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To: catonsville
Is this NDE day? I just got through reading another thread on FR on the same subject. Paging Art Bell.
19 posted on 02/04/2004 6:31:57 PM PST by strongbow
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To: Aeronaut
I'm not joining the crowd to correct your time-line...
but I'll take a second to point folks to the parable of the rich man and
"the other Lazarus" in the sixteenth chapter of Luke.

That's a good one for folks thinkin' 'bout NDEs and mortality/death.
20 posted on 02/04/2004 6:38:17 PM PST by VOA
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To: catonsville
John 10 : 24-31
24: Then came the Jews round about him, and said unto him, How long dost thou make us to doubt?If thou be the Christ, tell us plainly.

25: Jesus answered them, I told you, and ye believed not:the works that I do in my Father's name, they bear witness of me.

26: But ye believe not, because ye are not of my sheep, as I said unto you

27: My sheep hear my voice, and I know them, and they follow after me.

26: And I give unto them eternal life: and they shall never perish, neither shall any man pluck them out of my hand.

29: My Father, which gave them me, is greater than all; and no man is able to pluck them out of my Father's hand

30: I and my Father are one

31: And then the Jews took up stones again to stone him.........


Faith is a gift of God....man is saved by grace..lest any man should boast
21 posted on 02/04/2004 6:49:45 PM PST by joesnuffy (Moderate Islam Is For Dilettantes)
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To: luvbach1
Father Albert J. Hebert, S.M., "Raised From the Dead, True Stories of 400 Resurrection Miracles" (335pp.; TAN Books & Pub., 1986; Nihil Obstat, Imprimatur).

"Ti apiston krinetai par 'umin ei 'o Theos nekrous egeirei" --- Acts 26:8
22 posted on 02/04/2004 7:00:49 PM PST by Clausewitz
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To: Jorge
She was converted to Christianity due to many of these children testifying that they had spiritual encounters with Christ before their deaths.

Did Muslim or Jewish children see Christ? I suspect that these experiences trigger a "religious" part of the brain, for want of a better word. Now if she found that these children of other religions saw only Jesus, then it's time to re-evaluate my agnosticism.

23 posted on 02/04/2004 7:19:58 PM PST by Oatka
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To: catonsville
Deprive a brain of oxygen and it starts to imagine all sorts of wacked-out, crazy things. These patients (Ayers included) had experiences that were nearly identical to those of astronauts who passed out during high-G training. It doesn't pass muster for proof of an afterlife, just another example of the perceptual gymnastics that the brain is capable of.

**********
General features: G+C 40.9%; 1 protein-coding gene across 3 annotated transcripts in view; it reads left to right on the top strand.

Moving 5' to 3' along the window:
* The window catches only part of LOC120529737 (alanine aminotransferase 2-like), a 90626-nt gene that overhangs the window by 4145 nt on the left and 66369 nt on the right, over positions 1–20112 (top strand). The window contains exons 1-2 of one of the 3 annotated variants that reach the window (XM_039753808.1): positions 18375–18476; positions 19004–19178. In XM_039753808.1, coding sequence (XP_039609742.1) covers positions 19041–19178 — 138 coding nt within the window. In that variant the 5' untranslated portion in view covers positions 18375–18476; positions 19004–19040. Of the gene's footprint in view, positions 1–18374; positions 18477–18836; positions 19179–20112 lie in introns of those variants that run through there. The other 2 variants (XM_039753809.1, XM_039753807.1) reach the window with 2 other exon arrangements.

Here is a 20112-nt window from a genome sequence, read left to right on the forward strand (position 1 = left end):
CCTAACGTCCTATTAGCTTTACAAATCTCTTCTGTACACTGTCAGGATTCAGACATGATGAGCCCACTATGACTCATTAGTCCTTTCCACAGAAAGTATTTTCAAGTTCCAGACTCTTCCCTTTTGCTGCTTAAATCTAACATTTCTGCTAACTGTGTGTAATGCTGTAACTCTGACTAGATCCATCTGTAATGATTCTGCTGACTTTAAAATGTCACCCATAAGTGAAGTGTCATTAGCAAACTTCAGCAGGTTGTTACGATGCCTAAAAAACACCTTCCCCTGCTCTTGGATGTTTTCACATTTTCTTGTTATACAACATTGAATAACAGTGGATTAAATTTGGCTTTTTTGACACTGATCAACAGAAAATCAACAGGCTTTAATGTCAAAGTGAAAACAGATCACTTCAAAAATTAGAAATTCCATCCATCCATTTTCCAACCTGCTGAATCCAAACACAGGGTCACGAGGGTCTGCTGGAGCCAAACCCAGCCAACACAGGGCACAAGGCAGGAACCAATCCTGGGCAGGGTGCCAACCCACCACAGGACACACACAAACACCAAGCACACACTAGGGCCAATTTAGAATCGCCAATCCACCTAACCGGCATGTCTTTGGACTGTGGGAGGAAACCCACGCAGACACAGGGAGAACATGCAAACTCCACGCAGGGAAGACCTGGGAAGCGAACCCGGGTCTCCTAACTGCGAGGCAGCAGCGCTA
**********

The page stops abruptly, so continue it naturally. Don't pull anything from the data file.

24 posted on 02/04/2004 7:29:31 PM PST by Zeroisanumber
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To: Oatka
Did Muslim or Jewish children see Christ? I suspect that these experiences trigger a "religious" part of the brain, for want of a better word. Now if she found that these children of other religions saw only Jesus, then it's time to re-evaluate my agnosticism.

Many of them were neither Muslim, Jewish or Christian.
Their parents hadn't spoken to them about ANY religion EVER.

Some of them hadn't even told these children that Doctors had said they were terminally ill.

Yet shortly before their deaths they told their parents they had encounters with Jesus in dreams etc.(they named Him) where He told them they would die, or be going away, but not to be afraid because He was taking them with Him.

The stories were incredible. One child said that he had a dream where a school bus pulled up and the door opened and Jesus was on the bus. Jesus told him not to be afraid, that He would be coming back for him soon.
He told this story to his parents shortly before his death with a great sense of peace.
His parents had NEVER spoken to him about Jesus, or that fact that he was terminally ill.

This is just one example of the incredible stories this Doctor testifies converted her to Christianity.

25 posted on 02/04/2004 7:41:17 PM PST by Jorge
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To: Aeronaut
Nobody has returned from the dead since the resurrection of Christ. Um, Lazarus?

Christ had not been crucified when he raised Lazarus from the dead, so the statement is correct.

Nobody has returned from the dead since the resurrection of Christ.

26 posted on 02/04/2004 7:42:48 PM PST by texgal (end no-fault divorce laws and return DUE PROCESS to our citizens))
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To: catonsville
Do you have a link?

There was another thread today about an athiest who had such a terrifying NDE that he later became a minister.

27 posted on 02/04/2004 7:45:45 PM PST by GOPJ (MTV Flash --Grown men don't watch porn/whores with their mothers, wives, and children in the room)
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To: catonsville
Thank you very much for posting this! I have read much about A.J. Ayer and consider him the "purest" atheist I know about, in that he thought the very concept of God was preposterous. (This is in contrast to one of his fellow philosophers, Isaiah Berlin, who was an agnostic but wasn't opposed to others' believing in God.)